Think tank report calls for more attention on Sikh separatists in US
A leading American think tank is calling for authorities to pay more and urgent attention to US-based individuals and entities campaigning for Khalistan, saying they are backed by the same elements as those that have propped up people espousing the separatist cause of a free Kashmir, namely Pakistan.
“The US government cannot afford to allow separatist movements from India, including those with ties to militant and terrorist groups, to grow unchecked among its otherwise law-abiding Sikh community,” the Hudson Institute, the think-tank, said in a report published on Tuesday, titled, “Pakistan’s Destabilization Playbook: Khalistani Activism in the US”.
It’s been jointly authored by leading experts on South Asia Husain Haqqani, Christine Fair, Aparna Pande, Sam Westrop, Seth Oldmixon and Michael Rubin.
“Its experience with Islamist extremist groups must serve as a template for dealing with Khalistan extremists, and so recruitment or fundraising for militancy or ‘martyrdom’ must not be allowed on US soil, even if the actual acts of violence are to take place far away, in India. US authorities must not let ostensibly peaceful pro-Khalistan activism become the precursor of a new wave of violence in India’s Punjab state.”
The report calls for the US to investigate the “likelihood of unlawful foreign funding of the Khalistan movement” without further delay. And it warned against repeating the US handling of the case of the Kashmir American Council (KAC).
In 2011, the FBI said KAC and its founder Syed Ghulam Nabi Fai had run a decades-long scheme to conceal the transfer of at least $3.5 million from the government of Pakistan - including the ISI - to fund his lobbying efforts in America related to Kashmir. He was jailed for conspiracy and tax-evasion.
Fai has resumed his activities since his release, and has been seen multiple times at demonstrations and protests called by the Sikhs for Justice, which was banned by India in 2019; its founder-leader Gurpatwant Singh Pannun was declared a terrorist by India in 2020.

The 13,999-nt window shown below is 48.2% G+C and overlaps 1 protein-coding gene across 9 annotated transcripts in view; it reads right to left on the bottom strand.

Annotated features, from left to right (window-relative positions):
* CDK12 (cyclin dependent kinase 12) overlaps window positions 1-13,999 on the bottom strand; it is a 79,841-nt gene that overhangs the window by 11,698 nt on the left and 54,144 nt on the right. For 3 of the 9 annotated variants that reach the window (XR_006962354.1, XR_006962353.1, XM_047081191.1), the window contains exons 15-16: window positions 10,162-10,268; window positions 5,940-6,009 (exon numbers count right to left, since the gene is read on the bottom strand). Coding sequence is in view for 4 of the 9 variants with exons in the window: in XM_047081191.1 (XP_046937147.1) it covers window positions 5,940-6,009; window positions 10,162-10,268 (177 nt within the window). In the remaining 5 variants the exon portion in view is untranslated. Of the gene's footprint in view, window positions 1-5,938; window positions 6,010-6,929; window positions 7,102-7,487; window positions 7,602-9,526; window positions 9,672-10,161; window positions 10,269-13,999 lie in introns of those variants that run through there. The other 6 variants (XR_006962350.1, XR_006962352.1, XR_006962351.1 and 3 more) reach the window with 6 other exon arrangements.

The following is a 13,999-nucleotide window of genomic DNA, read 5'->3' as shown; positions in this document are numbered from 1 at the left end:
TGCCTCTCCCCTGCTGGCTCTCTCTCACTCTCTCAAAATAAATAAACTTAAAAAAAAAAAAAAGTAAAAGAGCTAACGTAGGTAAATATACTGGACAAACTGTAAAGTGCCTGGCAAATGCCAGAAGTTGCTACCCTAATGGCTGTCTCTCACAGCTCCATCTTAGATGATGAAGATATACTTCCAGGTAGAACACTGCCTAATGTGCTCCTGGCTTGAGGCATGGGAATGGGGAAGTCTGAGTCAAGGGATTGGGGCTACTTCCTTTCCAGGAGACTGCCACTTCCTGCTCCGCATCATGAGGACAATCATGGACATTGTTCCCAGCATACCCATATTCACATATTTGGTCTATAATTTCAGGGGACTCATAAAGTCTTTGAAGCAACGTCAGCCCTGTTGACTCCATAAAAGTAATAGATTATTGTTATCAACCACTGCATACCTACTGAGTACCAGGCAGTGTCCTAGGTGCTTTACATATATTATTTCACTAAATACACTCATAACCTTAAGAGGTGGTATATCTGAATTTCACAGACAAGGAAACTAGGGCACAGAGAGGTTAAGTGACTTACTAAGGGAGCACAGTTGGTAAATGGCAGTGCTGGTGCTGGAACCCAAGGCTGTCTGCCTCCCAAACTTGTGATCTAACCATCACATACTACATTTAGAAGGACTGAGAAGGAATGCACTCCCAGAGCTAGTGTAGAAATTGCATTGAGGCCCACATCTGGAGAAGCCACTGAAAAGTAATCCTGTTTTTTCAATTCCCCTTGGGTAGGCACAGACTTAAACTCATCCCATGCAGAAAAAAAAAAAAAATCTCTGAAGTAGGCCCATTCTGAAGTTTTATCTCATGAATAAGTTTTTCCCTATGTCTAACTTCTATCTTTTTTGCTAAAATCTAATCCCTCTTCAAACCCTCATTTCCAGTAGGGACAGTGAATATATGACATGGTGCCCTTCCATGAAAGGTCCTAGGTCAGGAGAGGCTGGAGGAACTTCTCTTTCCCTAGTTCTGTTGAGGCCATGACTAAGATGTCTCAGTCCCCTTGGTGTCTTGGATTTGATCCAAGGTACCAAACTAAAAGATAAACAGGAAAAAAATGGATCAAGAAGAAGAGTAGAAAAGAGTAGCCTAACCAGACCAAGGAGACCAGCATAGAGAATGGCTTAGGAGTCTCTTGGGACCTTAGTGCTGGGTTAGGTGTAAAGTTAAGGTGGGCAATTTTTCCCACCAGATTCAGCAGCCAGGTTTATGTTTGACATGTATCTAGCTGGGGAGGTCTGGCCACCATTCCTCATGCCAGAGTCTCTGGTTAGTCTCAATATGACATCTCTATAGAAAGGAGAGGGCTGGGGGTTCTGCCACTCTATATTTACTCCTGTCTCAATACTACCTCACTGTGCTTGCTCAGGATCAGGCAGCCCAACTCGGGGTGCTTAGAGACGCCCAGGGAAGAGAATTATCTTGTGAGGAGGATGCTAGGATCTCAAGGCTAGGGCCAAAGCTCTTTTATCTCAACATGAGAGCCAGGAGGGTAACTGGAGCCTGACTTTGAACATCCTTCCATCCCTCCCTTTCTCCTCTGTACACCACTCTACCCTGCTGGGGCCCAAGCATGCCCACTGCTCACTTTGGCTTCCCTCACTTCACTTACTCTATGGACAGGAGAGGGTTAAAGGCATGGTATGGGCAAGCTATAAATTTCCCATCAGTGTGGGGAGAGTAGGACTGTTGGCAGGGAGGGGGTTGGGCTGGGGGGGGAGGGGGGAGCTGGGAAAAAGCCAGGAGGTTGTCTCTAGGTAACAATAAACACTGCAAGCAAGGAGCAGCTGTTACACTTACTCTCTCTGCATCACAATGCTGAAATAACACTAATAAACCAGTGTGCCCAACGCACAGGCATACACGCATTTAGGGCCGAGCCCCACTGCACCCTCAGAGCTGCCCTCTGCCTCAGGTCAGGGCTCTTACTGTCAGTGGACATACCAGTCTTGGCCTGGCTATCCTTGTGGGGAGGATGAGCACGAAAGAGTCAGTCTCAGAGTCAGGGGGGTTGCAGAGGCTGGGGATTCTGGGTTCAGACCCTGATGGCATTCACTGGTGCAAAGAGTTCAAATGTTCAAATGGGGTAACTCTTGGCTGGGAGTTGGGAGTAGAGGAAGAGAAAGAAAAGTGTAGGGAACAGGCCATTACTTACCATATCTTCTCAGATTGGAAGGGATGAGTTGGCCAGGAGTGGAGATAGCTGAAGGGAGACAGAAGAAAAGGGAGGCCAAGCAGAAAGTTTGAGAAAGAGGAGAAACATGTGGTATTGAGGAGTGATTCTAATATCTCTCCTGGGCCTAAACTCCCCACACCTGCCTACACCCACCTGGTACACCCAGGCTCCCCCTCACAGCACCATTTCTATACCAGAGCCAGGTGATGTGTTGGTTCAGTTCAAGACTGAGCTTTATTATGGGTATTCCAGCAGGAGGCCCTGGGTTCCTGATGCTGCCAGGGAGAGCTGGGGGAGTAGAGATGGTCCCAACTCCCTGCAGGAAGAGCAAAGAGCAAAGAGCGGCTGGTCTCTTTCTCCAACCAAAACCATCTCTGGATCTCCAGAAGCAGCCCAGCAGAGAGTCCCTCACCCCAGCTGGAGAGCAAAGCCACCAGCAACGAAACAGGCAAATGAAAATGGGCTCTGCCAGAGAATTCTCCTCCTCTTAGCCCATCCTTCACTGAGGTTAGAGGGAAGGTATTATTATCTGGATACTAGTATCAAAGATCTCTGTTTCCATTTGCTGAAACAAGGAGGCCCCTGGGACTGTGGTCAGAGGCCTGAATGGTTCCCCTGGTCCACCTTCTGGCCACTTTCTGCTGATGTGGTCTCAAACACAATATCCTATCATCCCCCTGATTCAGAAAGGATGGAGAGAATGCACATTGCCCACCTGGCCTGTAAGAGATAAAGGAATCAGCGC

India has asked the United States to act against them as well but has felt frustrated by the lack of any response.
There may be some reason for hope and optimism now. Lisa Monaco, the current deputy attorney general and No.2 in the department of justice (DoJ), had led a team that had prosecuted Fai in 2011 as assistant attorney general. She is closely familiar thus with Pakistan’s secret funding of groups such as KAC in the US.
Like Fai and his outfit, which has since gone defunct and has been replaced by the World Kashmiri Awareness Forum, Pannun and his proscribed organisation are tied to Pakistan, the report has said citing publicly available material and published accounts in newspapers.
In fact, the report noted, the SFJ leadership had made no attempt to conceal its links to Pakistan: the outfit opened a “permanent office of SFJ” in Lahore, Pakistan in 2018; in 2019, Pannun organised a truck rally in Houston against Prime Minister Narendra Modi’s Howdy Modi event, joining Pakistan-backed Kashmir separatists - “call by Pro Khalistan Sikhs & Organizations Supporting People of Kashmir”.
Evidence of Pakistan’s backing to separatist Khalistani groups in the US goes back to 2006 when a New York court, the report recounts, convicted a Pakistan national of providing money and financial services to the Khalistan Commando Force, which was described by US authorities as “a terrorist organisation responsible for thousands of deaths in India since its founding in 1986”.
The report suggests the US should designate all groups responsible for terrorist attacks in India; designate individuals determined to have been connected to terrorist outfits; use terror financing laws and regulation against US-based groups espousing Kashmir and Khalistan separatism, and investigate them for violating US laws on foreign funding; and use legal tools to monitor suspected Kashmiri and Khalistan terrorism sympathisers and advocates.